:20:29.:20:36.

want to clarify, so far, borrowing has been ?2.6 billion higher than

:20:37.:20:43.

last year, you are not on target to cut the deficit in the way that

:20:44.:20:48.

George Osborne claimed and it is not easy, even with all of your talk

:20:49.:20:51.

about austerity, to balance these books? It is not. We have seen a

:20:52.:21:00.

very significant figure, more than one third off, and we shall go into

:21:01.:21:04.

the election doing even better but the job is not done by giving the

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keys back to the people who crashed the economy and letting them borrow

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and tax all over again. Before they have even sorted out the last mess,

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and that does represent the biggest risk to the economy. How can you do

:21:22.:21:29.

this? More taxes? That is what we have heard. A mansion tax and a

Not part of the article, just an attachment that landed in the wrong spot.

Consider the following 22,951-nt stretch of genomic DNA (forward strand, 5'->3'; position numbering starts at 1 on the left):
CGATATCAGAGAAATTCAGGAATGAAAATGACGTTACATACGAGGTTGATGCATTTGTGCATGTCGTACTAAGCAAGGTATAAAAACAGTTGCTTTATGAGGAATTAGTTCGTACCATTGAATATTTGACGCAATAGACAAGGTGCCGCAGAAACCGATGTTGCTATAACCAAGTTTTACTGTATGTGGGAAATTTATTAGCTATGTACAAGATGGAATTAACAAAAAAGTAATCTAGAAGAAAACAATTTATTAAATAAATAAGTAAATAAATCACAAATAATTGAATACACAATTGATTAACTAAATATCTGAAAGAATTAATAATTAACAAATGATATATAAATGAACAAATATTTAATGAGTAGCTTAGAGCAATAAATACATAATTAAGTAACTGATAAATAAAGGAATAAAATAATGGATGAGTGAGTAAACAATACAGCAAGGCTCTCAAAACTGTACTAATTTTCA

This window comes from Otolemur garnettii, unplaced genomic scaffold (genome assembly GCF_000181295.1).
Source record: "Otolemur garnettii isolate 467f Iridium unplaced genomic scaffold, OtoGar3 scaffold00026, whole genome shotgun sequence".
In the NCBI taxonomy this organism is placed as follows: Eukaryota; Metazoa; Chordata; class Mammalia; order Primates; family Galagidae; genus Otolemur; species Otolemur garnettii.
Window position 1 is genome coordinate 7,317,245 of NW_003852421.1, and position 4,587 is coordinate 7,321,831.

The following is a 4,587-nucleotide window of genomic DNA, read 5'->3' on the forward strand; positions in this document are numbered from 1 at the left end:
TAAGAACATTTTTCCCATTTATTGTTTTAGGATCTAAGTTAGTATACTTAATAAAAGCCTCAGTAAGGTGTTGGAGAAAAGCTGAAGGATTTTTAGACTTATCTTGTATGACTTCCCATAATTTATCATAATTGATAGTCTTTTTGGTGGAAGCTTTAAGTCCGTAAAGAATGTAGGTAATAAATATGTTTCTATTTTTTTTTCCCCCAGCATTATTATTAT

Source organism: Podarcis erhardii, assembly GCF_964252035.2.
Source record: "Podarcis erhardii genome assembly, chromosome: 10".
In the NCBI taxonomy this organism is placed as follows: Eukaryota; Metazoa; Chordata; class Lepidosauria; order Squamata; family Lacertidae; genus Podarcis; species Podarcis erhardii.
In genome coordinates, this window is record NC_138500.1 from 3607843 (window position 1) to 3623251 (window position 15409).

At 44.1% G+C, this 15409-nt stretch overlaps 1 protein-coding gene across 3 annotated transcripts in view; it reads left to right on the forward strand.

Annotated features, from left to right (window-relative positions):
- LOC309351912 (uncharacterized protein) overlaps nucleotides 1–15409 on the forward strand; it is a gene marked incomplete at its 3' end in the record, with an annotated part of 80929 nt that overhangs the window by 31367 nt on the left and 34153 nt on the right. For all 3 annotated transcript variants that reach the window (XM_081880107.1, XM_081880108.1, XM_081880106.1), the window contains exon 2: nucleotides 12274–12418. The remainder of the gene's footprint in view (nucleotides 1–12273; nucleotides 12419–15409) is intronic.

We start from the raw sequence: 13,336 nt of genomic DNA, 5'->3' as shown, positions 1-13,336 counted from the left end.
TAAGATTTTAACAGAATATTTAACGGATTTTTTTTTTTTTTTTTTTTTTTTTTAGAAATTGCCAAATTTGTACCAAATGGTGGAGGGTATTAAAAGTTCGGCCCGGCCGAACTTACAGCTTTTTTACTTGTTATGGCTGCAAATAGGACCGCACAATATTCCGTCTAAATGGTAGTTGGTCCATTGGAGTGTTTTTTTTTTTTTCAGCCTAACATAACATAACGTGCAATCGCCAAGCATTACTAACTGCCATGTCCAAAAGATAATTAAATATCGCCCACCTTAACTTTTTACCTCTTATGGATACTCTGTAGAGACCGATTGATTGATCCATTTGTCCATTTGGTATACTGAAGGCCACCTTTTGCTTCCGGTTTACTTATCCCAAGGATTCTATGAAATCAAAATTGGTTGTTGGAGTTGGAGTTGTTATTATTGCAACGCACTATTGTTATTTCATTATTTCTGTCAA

:21:30.:21:36.

higher top rate. You want a higher minimum wage for businesses. Where

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are these cuts? The spending cuts in public borrowing? Or is this all

:21:42.:21:49.

from tax rises? It is true we have said we will increase the tax for

:21:50.:21:53.

millionaires, which grant shops has cut back, and also the mansion tax.

:21:54.:22:03.

-- Grant Shapps. In Hertfordshire, he lives there, and over the last

:22:04.:22:10.

five years, there are 133 houses sold and only three of them went for

:22:11.:22:14.

over ?2 million, so the vast majority of homes don't even go for

:22:15.:22:20.

that. Is this all going to be about tax rises? Well, there's the lead

:22:21.:22:29.

roles said we would have to freeze or cap child benefit at 1%. That

:22:30.:22:34.

rings in a few hundred million. That is not the sort of policy that goes

:22:35.:22:40.